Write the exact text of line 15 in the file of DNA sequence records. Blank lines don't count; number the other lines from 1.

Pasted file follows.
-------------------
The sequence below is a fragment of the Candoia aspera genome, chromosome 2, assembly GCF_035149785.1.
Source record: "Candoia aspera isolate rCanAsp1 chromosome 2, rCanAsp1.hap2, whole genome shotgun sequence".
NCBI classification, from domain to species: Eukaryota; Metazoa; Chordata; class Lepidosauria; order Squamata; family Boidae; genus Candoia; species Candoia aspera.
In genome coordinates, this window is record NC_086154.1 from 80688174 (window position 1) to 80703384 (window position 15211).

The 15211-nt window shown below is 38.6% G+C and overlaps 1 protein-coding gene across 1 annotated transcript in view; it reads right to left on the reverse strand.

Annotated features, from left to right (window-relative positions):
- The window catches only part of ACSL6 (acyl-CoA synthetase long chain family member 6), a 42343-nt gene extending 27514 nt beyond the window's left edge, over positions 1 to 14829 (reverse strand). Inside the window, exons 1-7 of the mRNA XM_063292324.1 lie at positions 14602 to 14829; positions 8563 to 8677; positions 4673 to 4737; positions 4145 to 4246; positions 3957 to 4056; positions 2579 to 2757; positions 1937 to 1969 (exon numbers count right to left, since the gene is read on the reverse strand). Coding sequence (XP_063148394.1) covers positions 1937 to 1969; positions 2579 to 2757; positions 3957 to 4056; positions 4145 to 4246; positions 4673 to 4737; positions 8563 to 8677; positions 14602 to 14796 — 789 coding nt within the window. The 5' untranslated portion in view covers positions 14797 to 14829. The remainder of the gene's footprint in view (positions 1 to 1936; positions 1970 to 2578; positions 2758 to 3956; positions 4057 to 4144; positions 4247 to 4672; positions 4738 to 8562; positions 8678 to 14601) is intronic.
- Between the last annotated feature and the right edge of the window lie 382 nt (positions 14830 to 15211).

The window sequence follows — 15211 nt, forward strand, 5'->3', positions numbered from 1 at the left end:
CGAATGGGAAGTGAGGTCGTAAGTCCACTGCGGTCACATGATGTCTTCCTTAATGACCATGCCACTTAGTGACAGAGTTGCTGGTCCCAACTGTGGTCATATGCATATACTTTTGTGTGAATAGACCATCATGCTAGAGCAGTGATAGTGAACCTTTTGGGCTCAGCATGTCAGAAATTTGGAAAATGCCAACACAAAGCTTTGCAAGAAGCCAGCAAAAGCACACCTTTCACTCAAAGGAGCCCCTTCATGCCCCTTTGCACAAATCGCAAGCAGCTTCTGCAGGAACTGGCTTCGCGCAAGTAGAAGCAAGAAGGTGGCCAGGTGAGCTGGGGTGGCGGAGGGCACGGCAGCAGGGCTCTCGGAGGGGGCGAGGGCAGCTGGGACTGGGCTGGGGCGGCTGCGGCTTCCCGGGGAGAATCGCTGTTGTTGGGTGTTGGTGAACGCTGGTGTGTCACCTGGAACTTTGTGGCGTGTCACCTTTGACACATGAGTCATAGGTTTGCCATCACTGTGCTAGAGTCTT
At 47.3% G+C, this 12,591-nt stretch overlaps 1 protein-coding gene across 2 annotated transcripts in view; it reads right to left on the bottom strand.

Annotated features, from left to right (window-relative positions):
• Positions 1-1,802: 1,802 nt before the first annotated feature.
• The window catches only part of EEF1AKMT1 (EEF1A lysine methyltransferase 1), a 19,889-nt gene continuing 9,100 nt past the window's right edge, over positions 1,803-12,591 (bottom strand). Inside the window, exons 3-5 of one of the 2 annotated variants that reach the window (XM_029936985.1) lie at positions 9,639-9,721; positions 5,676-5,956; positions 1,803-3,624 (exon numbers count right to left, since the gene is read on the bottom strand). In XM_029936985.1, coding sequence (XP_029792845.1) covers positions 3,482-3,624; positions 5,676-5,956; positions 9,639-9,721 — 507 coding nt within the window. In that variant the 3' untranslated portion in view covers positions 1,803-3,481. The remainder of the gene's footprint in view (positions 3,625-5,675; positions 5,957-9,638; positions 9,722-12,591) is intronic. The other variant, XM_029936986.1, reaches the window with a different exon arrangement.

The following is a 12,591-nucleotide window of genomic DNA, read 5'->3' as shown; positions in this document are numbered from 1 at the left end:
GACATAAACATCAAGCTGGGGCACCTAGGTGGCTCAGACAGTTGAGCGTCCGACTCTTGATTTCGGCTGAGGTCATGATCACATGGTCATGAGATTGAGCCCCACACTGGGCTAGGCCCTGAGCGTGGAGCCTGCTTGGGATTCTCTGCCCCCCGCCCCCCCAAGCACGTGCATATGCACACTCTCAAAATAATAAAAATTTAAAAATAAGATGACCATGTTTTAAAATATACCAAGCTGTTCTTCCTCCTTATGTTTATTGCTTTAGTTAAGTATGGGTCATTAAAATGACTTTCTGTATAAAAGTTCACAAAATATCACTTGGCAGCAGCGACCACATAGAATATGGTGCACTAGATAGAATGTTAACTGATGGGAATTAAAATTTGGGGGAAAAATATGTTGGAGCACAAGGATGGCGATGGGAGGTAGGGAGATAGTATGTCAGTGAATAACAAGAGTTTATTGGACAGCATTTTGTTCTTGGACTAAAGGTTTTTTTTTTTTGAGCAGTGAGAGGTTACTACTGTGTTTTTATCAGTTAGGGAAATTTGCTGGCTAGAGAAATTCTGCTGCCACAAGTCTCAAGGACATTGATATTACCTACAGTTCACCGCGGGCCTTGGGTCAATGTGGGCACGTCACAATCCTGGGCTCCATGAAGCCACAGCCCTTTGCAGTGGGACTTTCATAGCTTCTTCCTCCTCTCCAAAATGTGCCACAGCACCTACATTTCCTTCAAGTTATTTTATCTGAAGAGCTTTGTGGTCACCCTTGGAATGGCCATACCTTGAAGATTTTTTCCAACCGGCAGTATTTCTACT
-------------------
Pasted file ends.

The following is a 12,591-nucleotide window of genomic DNA, read 5'->3' as shown; positions in this document are numbered from 1 at the left end: